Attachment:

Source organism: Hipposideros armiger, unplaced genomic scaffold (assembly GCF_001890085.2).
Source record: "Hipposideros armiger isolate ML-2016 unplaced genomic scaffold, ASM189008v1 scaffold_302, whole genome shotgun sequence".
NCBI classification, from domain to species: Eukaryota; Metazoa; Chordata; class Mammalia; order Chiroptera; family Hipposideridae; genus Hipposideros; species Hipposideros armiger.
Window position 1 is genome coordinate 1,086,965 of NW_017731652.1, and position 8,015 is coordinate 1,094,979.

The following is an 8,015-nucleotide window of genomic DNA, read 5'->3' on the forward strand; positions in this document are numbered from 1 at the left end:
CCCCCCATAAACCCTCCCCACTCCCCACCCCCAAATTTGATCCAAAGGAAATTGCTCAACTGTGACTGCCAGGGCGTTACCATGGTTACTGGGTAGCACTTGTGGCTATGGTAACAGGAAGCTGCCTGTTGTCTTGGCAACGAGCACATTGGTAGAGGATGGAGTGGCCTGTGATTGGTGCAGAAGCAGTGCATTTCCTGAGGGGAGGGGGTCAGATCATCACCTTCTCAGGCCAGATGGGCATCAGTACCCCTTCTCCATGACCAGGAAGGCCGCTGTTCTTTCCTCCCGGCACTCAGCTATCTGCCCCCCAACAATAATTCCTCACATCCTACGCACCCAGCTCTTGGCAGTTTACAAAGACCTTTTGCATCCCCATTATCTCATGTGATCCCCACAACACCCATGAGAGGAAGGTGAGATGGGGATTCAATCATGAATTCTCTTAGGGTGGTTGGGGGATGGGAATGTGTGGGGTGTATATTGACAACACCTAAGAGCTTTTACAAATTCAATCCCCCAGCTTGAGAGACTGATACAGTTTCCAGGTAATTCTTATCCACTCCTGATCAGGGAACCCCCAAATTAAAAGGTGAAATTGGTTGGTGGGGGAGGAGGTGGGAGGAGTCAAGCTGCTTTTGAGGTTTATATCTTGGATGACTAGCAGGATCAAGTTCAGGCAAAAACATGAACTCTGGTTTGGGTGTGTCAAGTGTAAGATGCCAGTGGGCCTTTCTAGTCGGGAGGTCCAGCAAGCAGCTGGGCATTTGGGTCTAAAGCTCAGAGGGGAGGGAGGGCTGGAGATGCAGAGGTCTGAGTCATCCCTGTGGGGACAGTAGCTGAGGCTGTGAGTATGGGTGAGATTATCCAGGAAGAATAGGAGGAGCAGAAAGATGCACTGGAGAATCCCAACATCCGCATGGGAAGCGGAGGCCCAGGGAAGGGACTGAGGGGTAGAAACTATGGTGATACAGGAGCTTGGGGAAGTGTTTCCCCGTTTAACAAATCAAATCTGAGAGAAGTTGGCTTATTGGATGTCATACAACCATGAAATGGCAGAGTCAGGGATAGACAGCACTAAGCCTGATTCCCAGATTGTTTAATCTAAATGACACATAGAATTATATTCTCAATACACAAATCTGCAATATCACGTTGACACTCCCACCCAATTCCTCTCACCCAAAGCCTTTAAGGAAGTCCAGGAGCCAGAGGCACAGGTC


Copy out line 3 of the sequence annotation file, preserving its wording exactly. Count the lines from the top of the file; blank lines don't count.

NCBI classification, from domain to species: Eukaryota; Metazoa; Chordata; class Mammalia; order Chiroptera; family Hipposideridae; genus Hipposideros; species Hipposideros armiger.